I already wear bifocal lenses. Trifocals would just add to my problems. Besides, the area where a specific shooting correction needs to be made is the upper inner corner of the appropriate lens.
There are ways to do this, chief among which is to have a "spot" balsam-glued to your lens. Spots come in a couple of sizes, and can be placed anywhere on a lens, so you can have a very localized correction.
You could have special shooting glasses, of course. But I don't like to carry extra glasses. I have enough in my pockets as it is. Further, do you really think that a bad guy would be kind enough to wait, while I shift to my special shooting glasses?
So I don't use any of these solutions.
All of my pistol shooting is defensive, close-range work. I don't even practice at greater distances than 20 yards. Up that close, and shooting that quickly, it really doesn't matter whether I'm focussing on my front sight or on my target. Something's going to be blurry, and it doesn't matter a bit. (Usually, I do focus on my front sight.)
When I'm shooting at the really close distances, or in low light, I don't use the sights at all. (No, that's not as nonsensical as it seems.) Instead, I use the entire rear-end silhouette of my pistol, to make sure that I'm aligned correctly on any kind of target. I am practiced enough to be able to tell just from that silhouette, whether or not everything is in correct alignment. It's called—slightly erroneously—"slide shooting."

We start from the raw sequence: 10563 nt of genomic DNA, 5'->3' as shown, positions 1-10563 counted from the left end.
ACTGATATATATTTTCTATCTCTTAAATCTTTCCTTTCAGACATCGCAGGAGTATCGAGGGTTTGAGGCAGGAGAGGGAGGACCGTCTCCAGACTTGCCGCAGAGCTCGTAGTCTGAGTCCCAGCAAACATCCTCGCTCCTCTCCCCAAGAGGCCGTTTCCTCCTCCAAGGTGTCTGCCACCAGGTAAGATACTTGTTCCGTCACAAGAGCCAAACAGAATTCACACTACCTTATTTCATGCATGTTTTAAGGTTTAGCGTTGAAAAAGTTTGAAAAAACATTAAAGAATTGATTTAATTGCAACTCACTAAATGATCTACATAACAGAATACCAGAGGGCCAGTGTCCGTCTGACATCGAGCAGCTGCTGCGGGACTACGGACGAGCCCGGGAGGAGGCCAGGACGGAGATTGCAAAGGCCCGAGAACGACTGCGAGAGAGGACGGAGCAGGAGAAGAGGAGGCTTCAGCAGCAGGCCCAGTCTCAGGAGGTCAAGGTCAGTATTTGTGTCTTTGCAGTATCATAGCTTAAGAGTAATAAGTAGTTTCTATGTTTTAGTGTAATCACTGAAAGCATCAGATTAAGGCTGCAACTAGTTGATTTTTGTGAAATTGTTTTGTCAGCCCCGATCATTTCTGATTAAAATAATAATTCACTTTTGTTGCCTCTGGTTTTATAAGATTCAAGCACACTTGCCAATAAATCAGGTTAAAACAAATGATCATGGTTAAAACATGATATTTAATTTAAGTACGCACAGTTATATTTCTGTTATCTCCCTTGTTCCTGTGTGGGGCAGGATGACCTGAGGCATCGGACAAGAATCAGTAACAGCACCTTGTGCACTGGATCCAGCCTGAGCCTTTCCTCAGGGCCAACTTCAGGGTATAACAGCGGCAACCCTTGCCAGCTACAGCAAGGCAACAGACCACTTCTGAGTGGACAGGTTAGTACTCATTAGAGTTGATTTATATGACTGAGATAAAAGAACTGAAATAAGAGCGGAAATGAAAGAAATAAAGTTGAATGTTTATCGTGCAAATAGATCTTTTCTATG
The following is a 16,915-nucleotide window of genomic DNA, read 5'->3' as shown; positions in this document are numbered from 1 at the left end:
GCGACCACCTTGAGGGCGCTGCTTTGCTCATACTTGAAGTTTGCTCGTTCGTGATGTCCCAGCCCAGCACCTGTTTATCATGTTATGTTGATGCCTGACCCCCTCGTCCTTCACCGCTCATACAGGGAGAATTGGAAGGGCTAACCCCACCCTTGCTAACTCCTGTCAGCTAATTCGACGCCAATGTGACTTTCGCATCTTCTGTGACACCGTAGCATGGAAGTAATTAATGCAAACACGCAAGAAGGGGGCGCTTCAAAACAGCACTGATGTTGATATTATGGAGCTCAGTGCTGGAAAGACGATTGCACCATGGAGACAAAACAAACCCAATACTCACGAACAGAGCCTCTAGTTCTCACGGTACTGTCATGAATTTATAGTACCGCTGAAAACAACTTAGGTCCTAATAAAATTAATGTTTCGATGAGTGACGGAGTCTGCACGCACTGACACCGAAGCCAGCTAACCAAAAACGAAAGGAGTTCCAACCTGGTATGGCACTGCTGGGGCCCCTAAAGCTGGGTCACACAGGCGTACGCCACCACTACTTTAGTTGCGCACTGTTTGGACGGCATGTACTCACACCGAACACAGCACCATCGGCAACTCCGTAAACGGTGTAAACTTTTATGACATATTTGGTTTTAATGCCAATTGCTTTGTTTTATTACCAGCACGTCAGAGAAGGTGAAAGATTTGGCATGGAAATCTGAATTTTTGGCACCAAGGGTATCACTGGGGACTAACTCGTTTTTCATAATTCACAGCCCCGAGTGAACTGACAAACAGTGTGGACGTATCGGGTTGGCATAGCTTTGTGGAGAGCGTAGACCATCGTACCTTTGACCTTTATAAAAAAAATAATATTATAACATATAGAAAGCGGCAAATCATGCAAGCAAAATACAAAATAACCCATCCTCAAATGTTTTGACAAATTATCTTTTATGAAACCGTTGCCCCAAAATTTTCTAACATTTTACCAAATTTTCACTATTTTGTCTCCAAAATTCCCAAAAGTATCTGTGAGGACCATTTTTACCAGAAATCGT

Closer than that, or in the lowest light, I shoot without ever seeing the gun. That, too, is the result of a whole lot of practice. No, I don't "shoot from the hip" if I have time to raise the gun, because hip shooting is usually pretty inaccurate at anything past "bad-breath distance." Also, I never shoot in the total dark, because if you are in the dark you cannot properly identify, or even localize, your target. If it's that dark, I'll be using a flashlight.
For rifle shooting, I do concentrate on seeing my front sight—if I'm using iron sights. A rear "peep" sight takes care of the rest, centering my eye automatically, even though it looks extremely fuzzy.
However, most of the time I use a low-power scope. That takes me out to about 1,000 yards, for "practical" (not bullseye) shooting, assuming a good zero and an accurate range-card (attached to the rifle).
Scopes in general will put everything, scope, reticle, and target, all on the same plane of focus. You see everything clearly. Since the scope I use is the "Scout" style, placed between nine and 12 inches from my eye, it is correctly within my normal range of eyeglass focus.
For all of the shooting noted above, I use my "everyday" glasses prescription, ground into the upper part of my lenses. The lower part of the bifocal is only for reading. For really close and finicky work, I take my glasses off entirely.
(Oh, yeah... I forgot to mention age: I'm 73 years old.)
Does that help?